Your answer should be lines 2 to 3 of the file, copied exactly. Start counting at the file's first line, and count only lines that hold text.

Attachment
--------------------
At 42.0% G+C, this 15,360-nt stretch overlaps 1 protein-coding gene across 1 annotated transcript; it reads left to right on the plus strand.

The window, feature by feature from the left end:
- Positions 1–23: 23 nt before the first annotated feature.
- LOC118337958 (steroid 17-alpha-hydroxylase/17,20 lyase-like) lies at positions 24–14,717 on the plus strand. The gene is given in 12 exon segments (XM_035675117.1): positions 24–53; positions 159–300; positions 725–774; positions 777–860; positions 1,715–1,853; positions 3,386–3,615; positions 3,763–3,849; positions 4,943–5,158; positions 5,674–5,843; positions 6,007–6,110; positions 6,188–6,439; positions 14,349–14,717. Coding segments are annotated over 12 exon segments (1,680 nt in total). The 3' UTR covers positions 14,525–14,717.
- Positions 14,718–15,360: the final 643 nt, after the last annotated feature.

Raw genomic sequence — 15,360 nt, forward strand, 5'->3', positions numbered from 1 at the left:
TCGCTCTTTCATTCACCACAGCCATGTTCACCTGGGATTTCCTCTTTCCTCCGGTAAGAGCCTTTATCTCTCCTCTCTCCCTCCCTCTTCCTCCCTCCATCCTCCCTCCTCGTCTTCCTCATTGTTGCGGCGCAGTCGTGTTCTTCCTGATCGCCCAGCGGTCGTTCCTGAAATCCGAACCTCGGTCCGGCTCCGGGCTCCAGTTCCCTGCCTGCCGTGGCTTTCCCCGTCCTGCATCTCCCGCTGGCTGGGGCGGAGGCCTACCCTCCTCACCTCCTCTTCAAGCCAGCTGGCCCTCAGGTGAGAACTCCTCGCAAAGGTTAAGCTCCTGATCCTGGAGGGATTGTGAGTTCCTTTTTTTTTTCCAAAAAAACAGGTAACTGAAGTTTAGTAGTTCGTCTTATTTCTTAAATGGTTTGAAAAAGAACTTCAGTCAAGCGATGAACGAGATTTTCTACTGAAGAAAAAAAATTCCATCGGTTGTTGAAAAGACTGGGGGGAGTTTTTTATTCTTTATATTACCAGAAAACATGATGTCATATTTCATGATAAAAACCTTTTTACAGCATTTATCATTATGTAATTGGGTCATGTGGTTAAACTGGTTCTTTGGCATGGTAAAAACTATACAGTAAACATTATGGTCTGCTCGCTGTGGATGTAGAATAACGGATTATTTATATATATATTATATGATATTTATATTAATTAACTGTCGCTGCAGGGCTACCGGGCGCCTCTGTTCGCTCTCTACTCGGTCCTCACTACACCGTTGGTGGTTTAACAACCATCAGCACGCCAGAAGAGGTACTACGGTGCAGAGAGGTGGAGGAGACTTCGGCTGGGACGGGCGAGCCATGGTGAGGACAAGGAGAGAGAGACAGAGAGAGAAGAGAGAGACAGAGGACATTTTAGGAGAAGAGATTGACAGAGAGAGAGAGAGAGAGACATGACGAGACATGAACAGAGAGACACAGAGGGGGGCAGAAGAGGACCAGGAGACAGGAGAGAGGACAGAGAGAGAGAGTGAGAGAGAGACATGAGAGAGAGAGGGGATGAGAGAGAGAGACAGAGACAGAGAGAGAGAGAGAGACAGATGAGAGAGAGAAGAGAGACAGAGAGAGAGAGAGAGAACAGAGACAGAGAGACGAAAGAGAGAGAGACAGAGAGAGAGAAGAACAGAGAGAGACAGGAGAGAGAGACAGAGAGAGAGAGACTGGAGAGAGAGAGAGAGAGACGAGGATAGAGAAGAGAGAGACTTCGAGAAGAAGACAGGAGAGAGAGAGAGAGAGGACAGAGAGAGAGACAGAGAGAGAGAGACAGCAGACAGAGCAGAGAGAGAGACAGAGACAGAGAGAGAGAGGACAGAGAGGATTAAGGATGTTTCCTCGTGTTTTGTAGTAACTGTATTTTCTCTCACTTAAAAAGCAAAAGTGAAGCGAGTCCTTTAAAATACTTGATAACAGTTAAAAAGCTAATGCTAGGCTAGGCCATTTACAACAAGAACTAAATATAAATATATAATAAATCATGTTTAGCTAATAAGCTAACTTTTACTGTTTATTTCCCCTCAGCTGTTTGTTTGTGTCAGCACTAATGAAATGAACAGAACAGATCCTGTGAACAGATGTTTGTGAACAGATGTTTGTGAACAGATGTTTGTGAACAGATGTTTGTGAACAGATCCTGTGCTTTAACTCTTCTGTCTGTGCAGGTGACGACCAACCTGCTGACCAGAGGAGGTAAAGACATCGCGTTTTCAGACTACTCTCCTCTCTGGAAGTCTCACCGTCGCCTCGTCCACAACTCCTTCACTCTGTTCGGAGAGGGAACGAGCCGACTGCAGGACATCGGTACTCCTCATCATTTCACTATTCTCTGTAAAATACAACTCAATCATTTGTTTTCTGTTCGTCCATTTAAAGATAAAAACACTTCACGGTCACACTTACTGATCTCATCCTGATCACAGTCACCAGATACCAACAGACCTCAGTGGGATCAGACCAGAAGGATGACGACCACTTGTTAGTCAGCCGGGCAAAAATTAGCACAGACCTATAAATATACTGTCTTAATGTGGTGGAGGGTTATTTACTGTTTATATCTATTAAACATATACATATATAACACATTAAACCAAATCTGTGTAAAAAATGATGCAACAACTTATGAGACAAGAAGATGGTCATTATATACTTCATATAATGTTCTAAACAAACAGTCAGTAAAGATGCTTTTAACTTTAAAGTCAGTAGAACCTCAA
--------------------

The window, feature by feature from the left end:
- Positions 1–23: 23 nt before the first annotated feature.